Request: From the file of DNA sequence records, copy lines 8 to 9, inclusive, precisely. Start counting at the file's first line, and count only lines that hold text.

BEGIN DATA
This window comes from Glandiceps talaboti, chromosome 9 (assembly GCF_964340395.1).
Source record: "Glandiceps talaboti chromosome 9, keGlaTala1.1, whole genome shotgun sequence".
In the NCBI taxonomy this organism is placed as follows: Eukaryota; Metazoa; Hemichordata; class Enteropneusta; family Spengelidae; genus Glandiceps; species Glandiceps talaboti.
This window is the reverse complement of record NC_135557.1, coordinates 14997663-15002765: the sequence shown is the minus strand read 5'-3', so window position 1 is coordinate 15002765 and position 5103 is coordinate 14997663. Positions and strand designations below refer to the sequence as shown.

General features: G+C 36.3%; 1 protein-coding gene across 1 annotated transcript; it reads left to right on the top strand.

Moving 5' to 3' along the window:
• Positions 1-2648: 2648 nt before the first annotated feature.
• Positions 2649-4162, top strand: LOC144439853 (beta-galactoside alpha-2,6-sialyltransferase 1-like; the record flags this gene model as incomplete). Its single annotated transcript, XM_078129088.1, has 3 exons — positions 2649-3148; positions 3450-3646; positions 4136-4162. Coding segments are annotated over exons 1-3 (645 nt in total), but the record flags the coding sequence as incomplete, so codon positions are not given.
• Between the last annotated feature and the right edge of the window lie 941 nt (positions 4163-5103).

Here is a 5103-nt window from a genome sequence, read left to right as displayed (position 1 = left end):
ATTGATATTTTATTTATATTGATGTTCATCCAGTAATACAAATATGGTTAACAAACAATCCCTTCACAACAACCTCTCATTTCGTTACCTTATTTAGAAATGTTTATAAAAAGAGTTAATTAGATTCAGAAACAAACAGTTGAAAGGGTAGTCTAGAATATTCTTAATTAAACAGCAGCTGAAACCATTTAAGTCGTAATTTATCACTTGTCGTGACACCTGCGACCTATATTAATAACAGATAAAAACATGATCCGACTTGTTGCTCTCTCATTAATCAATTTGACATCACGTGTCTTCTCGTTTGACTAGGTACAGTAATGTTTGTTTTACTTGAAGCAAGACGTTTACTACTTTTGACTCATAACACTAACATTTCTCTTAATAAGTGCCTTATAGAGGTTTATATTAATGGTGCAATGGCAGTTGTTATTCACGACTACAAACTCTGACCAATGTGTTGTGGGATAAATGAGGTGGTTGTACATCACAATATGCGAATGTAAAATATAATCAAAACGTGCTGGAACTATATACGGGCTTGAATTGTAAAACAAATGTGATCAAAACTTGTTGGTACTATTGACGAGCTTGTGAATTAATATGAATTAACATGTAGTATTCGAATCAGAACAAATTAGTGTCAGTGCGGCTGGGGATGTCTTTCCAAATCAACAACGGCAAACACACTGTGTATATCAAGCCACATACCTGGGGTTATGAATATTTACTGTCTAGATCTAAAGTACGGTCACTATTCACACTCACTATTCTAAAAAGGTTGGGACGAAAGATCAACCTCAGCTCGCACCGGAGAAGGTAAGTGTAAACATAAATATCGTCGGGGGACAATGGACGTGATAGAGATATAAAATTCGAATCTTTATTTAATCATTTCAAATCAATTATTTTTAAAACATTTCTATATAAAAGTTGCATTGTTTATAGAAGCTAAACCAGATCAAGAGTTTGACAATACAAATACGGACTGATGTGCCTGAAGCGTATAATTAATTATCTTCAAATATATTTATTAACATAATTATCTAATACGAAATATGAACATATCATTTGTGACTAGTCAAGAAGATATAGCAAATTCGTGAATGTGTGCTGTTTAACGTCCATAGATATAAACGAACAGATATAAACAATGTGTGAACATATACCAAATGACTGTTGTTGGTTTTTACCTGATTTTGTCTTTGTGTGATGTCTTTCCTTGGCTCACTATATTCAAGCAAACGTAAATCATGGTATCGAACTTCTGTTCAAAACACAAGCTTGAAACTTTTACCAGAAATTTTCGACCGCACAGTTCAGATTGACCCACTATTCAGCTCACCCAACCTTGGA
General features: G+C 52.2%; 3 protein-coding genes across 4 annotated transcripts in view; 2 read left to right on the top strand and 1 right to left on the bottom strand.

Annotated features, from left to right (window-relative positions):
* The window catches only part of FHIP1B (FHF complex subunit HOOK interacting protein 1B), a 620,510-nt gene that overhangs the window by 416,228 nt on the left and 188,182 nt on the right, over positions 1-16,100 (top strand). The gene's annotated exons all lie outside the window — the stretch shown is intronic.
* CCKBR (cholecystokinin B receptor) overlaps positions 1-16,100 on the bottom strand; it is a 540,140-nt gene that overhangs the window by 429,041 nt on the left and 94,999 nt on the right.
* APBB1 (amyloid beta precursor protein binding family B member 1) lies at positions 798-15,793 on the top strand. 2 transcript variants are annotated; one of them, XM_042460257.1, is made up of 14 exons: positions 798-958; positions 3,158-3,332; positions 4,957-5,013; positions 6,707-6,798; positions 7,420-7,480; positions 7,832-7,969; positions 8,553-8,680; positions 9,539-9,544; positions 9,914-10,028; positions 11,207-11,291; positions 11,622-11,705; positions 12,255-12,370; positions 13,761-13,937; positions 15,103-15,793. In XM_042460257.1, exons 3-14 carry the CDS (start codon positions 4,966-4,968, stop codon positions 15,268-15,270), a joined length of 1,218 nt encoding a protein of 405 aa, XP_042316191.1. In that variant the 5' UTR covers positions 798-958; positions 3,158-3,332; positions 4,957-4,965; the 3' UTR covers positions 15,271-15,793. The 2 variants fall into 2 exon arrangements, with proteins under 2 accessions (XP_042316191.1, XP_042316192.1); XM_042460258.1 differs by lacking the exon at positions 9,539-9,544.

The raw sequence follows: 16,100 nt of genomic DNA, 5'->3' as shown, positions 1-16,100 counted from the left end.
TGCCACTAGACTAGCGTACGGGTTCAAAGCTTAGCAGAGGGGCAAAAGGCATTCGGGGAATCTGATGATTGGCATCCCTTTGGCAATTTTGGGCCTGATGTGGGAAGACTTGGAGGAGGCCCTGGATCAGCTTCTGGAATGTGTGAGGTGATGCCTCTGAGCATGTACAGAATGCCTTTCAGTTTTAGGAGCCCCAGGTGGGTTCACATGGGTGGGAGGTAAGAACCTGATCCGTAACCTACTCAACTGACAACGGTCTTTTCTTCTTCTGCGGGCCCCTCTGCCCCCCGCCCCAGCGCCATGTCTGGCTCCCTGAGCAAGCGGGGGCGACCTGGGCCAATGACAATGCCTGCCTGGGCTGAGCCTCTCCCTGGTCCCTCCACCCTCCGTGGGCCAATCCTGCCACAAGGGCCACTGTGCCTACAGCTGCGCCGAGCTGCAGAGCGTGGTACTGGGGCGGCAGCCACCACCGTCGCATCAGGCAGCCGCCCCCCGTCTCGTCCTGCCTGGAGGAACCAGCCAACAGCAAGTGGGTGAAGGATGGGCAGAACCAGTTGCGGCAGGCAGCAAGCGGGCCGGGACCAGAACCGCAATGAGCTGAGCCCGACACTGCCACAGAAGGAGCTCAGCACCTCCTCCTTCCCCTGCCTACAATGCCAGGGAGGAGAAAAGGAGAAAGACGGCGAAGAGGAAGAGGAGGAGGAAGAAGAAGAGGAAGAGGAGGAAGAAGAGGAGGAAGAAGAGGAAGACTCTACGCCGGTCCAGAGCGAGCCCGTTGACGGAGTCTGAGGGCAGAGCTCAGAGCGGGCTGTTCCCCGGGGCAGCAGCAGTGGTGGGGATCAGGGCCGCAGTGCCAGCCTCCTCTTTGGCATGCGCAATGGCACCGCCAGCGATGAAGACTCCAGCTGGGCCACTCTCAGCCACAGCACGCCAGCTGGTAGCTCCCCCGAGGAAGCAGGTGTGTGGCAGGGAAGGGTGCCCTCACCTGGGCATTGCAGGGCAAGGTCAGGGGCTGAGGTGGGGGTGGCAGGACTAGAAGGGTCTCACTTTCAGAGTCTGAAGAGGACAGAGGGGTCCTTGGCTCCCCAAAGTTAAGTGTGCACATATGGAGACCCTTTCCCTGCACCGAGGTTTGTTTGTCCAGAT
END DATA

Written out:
• Positions 2649-4162, top strand: LOC144439853 (beta-galactoside alpha-2,6-sialyltransferase 1-like; the record flags this gene model as incomplete). Its single annotated transcript, XM_078129088.1, has 3 exons — positions 2649-3148; positions 3450-3646; positions 4136-4162. Coding segments are annotated over exons 1-3 (645 nt in total), but the record flags the coding sequence as incomplete, so codon positions are not given.
• Between the last annotated feature and the right edge of the window lie 941 nt (positions 4163-5103).